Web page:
Directed by: Sidney Salkow
Written by: William F. Leicester
Starring: Vincent Price, Franca Bettoia, Emma Danieli, and Giacomo Rossi-Stuart
Reviewed by: Wes R.
“December, 1965. Is that all it has been since I inherited the world? Only three years? Seems like a hundred million.”
Vampire movies and stories have always been hit-or-miss with me, but when I sat down to read Richard Matheson's classic horror novel "I Am Legend", I had pretty high expectations. It's revered as one of the best post-apocalyptic type books as well as vampire stories. I must say, the book did not disappoint and since then, Matheson has become one of my favorite authors. It was a fast-paced, interesting, and tense read. It has been made into a movie a handful of times, most recently starring rapper-turned-actor, Will Smith in the lead. In the 70s, Charleton Heston gave the material a try with the popular cult fave, The Omega Man. However, the film that most resembles Matheson's original novel is not surprisingly its very first cinematic interpretation, 1964's The Last Man on Earth. Not only was the film the first adaptation of this particular book, but it may also be one of the earliest films of the post-apocalyptic sub-genre. Films of the 1950s and early 60s had a generally squeaky clean view of the world, making a film about the end of all things quite out of the norm. Leave it to none other than Vincent Price and a group of Italian filmmakers to shake tradition to its very foundation.
Vincent Price stars as Dr. Robert Morgan (Robert Neville in the book), a scientist and the sole survivor of a plague that wiped out humanity and brought back those it killed as undead creatures that feed on blood, fear sunlight, are allergic to garlic, and shy away from mirrors. By day, Dr. Morgan travels the streets in a hearse, armed with wooden stakes and desperately trying to find the area where the vampires sleep during daylight hours. After killing them, he burns their bodies in a large pit. By night, he tries to clasp on to as much asleep as he possibly can, as the vampires who know he's inside throw rocks and shatter his walls and windows with boards and tree branches. Why was he spared when all the others perished? Is Dr. Morgan truly "the last man on earth" or are there other survivors as well?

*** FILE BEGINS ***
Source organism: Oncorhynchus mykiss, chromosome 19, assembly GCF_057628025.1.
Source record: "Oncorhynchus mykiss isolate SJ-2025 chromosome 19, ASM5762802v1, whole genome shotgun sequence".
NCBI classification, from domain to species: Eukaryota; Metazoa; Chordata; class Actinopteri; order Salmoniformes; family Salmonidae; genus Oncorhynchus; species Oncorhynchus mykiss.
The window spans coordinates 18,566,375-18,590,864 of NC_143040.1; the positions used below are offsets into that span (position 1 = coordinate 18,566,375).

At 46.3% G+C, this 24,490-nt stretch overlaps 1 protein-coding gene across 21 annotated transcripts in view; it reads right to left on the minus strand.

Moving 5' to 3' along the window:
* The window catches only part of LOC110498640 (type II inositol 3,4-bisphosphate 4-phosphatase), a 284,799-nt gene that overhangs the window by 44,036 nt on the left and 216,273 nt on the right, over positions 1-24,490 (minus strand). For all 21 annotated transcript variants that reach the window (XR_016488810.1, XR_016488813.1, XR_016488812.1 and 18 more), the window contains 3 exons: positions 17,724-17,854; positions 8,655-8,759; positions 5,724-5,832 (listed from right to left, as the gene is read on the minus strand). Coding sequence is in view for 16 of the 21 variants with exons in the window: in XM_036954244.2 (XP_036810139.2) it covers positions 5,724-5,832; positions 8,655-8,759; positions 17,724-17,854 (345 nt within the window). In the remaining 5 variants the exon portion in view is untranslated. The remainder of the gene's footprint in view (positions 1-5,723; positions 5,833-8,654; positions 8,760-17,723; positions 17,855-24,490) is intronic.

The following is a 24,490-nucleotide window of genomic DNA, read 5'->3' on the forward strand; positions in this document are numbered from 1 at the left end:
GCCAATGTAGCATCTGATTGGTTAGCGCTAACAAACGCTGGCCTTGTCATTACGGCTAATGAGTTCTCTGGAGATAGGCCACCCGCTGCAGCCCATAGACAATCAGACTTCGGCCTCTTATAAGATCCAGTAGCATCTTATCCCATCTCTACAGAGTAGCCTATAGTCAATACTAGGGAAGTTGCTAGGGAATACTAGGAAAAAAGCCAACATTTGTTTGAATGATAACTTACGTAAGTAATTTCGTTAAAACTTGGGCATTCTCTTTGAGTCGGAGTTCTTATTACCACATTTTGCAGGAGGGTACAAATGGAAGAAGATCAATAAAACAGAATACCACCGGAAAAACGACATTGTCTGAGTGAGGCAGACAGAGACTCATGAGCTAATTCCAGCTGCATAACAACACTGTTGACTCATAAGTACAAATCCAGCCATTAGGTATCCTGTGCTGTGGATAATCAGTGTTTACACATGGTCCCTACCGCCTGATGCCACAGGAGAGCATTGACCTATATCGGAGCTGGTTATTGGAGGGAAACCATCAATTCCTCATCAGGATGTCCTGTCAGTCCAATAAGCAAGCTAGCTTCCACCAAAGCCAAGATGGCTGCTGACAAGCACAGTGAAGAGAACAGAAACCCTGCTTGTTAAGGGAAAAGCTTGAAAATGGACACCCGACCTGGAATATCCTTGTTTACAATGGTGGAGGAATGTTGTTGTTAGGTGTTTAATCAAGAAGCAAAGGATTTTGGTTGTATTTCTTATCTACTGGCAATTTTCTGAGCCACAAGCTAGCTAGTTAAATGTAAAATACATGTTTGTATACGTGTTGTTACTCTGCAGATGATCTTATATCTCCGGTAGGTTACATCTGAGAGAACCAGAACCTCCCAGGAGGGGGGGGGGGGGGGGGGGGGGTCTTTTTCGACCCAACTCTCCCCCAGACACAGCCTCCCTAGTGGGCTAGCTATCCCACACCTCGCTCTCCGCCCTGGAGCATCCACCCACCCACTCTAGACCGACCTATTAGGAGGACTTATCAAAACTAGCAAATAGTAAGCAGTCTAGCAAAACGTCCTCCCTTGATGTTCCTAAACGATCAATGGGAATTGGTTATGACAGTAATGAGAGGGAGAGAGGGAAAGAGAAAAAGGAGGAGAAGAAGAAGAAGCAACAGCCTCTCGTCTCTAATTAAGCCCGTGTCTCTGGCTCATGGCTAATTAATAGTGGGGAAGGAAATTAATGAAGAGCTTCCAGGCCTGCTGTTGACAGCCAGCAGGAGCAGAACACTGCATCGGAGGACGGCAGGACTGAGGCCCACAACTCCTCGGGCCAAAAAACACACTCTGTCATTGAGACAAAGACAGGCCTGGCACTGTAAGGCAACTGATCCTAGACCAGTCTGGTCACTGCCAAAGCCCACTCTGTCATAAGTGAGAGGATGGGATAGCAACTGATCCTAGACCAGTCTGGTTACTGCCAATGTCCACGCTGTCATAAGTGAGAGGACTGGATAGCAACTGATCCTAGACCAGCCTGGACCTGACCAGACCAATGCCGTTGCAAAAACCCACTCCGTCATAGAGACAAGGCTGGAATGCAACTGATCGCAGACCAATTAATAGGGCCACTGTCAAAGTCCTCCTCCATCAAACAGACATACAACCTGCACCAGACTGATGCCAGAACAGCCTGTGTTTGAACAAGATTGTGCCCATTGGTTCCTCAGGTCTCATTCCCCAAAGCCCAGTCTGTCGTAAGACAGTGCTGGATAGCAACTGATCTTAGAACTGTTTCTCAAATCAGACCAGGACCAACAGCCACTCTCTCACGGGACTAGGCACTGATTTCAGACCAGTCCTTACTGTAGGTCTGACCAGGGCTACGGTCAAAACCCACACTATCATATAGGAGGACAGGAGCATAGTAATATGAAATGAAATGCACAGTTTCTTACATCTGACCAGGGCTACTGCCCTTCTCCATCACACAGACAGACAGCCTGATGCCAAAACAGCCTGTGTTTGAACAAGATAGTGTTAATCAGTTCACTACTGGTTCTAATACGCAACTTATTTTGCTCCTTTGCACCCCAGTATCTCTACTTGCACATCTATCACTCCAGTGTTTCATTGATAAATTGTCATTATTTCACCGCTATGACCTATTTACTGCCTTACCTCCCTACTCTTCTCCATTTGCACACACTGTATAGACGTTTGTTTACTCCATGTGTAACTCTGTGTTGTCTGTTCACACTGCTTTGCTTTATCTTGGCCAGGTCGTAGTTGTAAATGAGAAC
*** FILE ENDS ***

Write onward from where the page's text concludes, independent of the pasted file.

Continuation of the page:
I really like this movie. It may not have the classic reputation that Price's Poe work does (or even his William Castle films) but it's a solid effort on all fronts. Director Sidney Salkow certainly has an eye for cinematography, as even in black and white, there were many beautiful set-ups. Learning that this was an Italian production, I wasn't all that surprised. Much of the film takes place inside Dr. Morgan's sheltered, boarded up home, giving the viewer a glimpse of the sense of isolation that Morgan must feel. As an adaptation of the book, it's been a few years since I read it, but I don't recall the movie being all that different than the book. Allegedly, Matheson worked on the original script himself but after later rewrites were made, asked that his name be stricken from the credits. I do remember that Price's character had the last name "Neville" in the book. Why this was changed, I'm not sure. Maybe "Neville" would've sounded a lot less menacing than "Morgan" when the vampires chant his name along with threats during the night. Who knows. The spirit of the book is completely captured, though. Will Smith's movie was little more than an action movie with a slight horror element. They even took out the vampire element (as did The Omega Man), treating the creatures as simply infected monsters. It also completely misses the point and subtext of the novel, featuring a heroic ending for Smith...Something this film and the original novel didn't quite do (and to great effect).
Vincent Price turns in a typically great performance as the lonely straggler trying to survive. For once, he's actually the good guy. Of course, having no one to communicate with, it pretty much does start to show through that he may be a little insane at times, but for the most part, it's a restrained performance for Price. For most of the running time, it's pretty much a one-man show. The first half hour gives us a good indication of what each and every single day of Morgan's life must be like, as we follow him from morning to night during his usual routine of fashioning wooden stakes and garlic wreathes and hunting down sleeping vampires. The middle half hour is made up of flashbacks to the events that lead up to him being the last man on earth. We see his loving wife and daughter, as well as the film's main antagonist, Ben Cortman (who in life was Morgan's best friend and a fellow scientist). In death, Cortman leads the vampire revolt against Morgan. The final half hour is comprised of the possibility that Morgan may not be alone in the world. The pace is perfect and the story flows with ease. At no point was I ever bored.